Disclosed embodiments may also provide an organ cassette that allows an organ to be easily and safely moved between apparatus for perfusing, storing, analyzing and/or transporting the organ. The organ cassette may be configured to provide uninterrupted sterile conditions and efficient heat transfer during transport, recovery, analysis and storage, including transition between the transporter, perfusion apparatus and/or organ diagnostic apparatus, and/or other apparatus.

Disclosed embodiments may also provide an organ transporter that allows for transportation of an organ, particularly over long distances. The organ transporter may include features of an organ perfusion apparatus, such as sensors and temperature controllers, as well as organ cassette interface features.

Disclosed embodiments of the perfusion apparatus, transporter, cassette, and organ diagnostic apparatus may be networked to permit remote management, tracking and monitoring of the location and therapeutic and diagnostic parameters of the organ being stored or transported. Information systems may be used to compile historical data of organ transport and storage, and provide cross-referencing with hospital and United Network for Organ Sharing (UNOS) data on the donor and recipient for the organ. The information systems may also provide outcome data to allow for ready research of perfusion parameters and transplant outcomes.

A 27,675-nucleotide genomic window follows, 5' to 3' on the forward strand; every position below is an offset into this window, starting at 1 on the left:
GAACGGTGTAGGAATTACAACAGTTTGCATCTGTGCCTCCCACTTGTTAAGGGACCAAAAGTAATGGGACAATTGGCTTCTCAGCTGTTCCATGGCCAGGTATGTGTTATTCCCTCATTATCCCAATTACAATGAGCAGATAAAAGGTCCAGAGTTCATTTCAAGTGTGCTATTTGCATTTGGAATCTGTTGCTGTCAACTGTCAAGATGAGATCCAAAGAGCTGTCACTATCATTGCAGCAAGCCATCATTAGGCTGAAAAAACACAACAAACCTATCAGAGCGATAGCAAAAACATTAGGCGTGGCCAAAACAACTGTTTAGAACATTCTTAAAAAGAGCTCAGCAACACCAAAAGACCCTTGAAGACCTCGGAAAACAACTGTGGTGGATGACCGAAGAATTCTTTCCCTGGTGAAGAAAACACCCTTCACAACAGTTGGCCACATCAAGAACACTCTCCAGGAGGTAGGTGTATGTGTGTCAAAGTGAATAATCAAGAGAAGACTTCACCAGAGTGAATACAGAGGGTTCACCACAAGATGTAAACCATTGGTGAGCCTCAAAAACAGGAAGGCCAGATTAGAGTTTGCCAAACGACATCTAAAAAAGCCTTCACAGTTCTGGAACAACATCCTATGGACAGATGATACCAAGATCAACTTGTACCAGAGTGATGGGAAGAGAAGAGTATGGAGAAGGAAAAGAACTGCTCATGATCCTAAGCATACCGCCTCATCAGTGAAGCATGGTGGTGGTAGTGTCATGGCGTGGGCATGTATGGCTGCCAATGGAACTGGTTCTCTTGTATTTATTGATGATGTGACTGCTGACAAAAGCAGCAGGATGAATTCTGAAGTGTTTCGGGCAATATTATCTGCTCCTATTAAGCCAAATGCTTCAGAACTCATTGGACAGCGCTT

These and other features and advantages of the disclosed methods and systems are described in, or apparent from, the following detailed description of various exemplary embodiments.